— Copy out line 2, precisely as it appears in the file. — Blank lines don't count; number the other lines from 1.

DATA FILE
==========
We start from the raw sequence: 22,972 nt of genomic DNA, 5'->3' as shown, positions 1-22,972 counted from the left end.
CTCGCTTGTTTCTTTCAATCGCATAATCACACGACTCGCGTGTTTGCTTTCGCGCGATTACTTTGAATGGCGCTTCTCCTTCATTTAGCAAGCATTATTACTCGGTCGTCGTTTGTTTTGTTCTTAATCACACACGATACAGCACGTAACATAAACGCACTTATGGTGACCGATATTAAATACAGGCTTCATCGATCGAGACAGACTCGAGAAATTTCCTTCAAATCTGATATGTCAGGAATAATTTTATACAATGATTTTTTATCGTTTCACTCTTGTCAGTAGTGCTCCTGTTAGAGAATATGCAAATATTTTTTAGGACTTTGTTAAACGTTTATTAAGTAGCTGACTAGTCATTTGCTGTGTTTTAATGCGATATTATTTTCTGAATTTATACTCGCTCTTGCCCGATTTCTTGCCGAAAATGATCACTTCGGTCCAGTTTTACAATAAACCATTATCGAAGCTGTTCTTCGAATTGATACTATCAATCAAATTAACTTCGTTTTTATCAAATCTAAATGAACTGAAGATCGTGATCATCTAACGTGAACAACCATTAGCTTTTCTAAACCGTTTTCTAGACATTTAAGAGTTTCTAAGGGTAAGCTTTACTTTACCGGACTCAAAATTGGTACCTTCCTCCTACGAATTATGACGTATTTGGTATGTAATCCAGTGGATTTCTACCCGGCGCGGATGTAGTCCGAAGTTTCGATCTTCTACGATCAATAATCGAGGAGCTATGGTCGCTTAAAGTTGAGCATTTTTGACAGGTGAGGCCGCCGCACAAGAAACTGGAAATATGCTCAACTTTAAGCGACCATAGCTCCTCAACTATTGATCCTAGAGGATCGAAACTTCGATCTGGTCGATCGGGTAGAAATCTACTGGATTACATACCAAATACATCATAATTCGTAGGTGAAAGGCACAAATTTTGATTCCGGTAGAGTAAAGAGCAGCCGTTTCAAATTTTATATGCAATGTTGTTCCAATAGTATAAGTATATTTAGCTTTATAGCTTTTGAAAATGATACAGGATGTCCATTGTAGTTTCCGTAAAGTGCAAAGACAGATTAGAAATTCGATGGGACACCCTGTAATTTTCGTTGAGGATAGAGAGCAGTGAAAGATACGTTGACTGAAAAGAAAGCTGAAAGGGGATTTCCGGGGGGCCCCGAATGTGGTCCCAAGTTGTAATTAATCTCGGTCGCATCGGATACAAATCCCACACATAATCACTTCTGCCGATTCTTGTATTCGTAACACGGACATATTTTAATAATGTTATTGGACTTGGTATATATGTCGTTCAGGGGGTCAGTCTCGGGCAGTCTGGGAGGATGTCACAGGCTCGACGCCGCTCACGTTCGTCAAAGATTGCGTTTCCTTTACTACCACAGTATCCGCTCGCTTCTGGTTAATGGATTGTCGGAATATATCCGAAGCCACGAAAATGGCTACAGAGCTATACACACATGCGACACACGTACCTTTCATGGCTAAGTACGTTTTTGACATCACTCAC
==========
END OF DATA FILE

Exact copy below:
CTCGCTTGTTTCTTTCAATCGCATAATCACACGACTCGCGTGTTTGCTTTCGCGCGATTACTTTGAATGGCGCTTCTCCTTCATTTAGCAAGCATTATTACTCGGTCGTCGTTTGTTTTGTTCTTAATCACACACGATACAGCACGTAACATAAACGCACTTATGGTGACCGATATTAAATACAGGCTTCATCGATCGAGACAGACTCGAGAAATTTCCTTCAAATCTGATATGTCAGGAATAATTTTATACAATGATTTTTTATCGTTTCACTCTTGTCAGTAGTGCTCCTGTTAGAGAATATGCAAATATTTTTTAGGACTTTGTTAAACGTTTATTAAGTAGCTGACTAGTCATTTGCTGTGTTTTAATGCGATATTATTTTCTGAATTTATACTCGCTCTTGCCCGATTTCTTGCCGAAAATGATCACTTCGGTCCAGTTTTACAATAAACCATTATCGAAGCTGTTCTTCGAATTGATACTATCAATCAAATTAACTTCGTTTTTATCAAATCTAAATGAACTGAAGATCGTGATCATCTAACGTGAACAACCATTAGCTTTTCTAAACCGTTTTCTAGACATTTAAGAGTTTCTAAGGGTAAGCTTTACTTTACCGGACTCAAAATTGGTACCTTCCTCCTACGAATTATGACGTATTTGGTATGTAATCCAGTGGATTTCTACCCGGCGCGGATGTAGTCCGAAGTTTCGATCTTCTACGATCAATAATCGAGGAGCTATGGTCGCTTAAAGTTGAGCATTTTTGACAGGTGAGGCCGCCGCACAAGAAACTGGAAATATGCTCAACTTTAAGCGACCATAGCTCCTCAACTATTGATCCTAGAGGATCGAAACTTCGATCTGGTCGATCGGGTAGAAATCTACTGGATTACATACCAAATACATCATAATTCGTAGGTGAAAGGCACAAATTTTGATTCCGGTAGAGTAAAGAGCAGCCGTTTCAAATTTTATATGCAATGTTGTTCCAATAGTATAAGTATATTTAGCTTTATAGCTTTTGAAAATGATACAGGATGTCCATTGTAGTTTCCGTAAAGTGCAAAGACAGATTAGAAATTCGATGGGACACCCTGTAATTTTCGTTGAGGATAGAGAGCAGTGAAAGATACGTTGACTGAAAAGAAAGCTGAAAGGGGATTTCCGGGGGGCCCCGAATGTGGTCCCAAGTTGTAATTAATCTCGGTCGCATCGGATACAAATCCCACACATAATCACTTCTGCCGATTCTTGTATTCGTAACACGGACATATTTTAATAATGTTATTGGACTTGGTATATATGTCGTTCAGGGGGTCAGTCTCGGGCAGTCTGGGAGGATGTCACAGGCTCGACGCCGCTCACGTTCGTCAAAGATTGCGTTTCCTTTACTACCACAGTATCCGCTCGCTTCTGGTTAATGGATTGTCGGAATATATCCGAAGCCACGAAAATGGCTACAGAGCTATACACACATGCGACACACGTACCTTTCATGGCTAAGTACGTTTTTGACATCACTCAC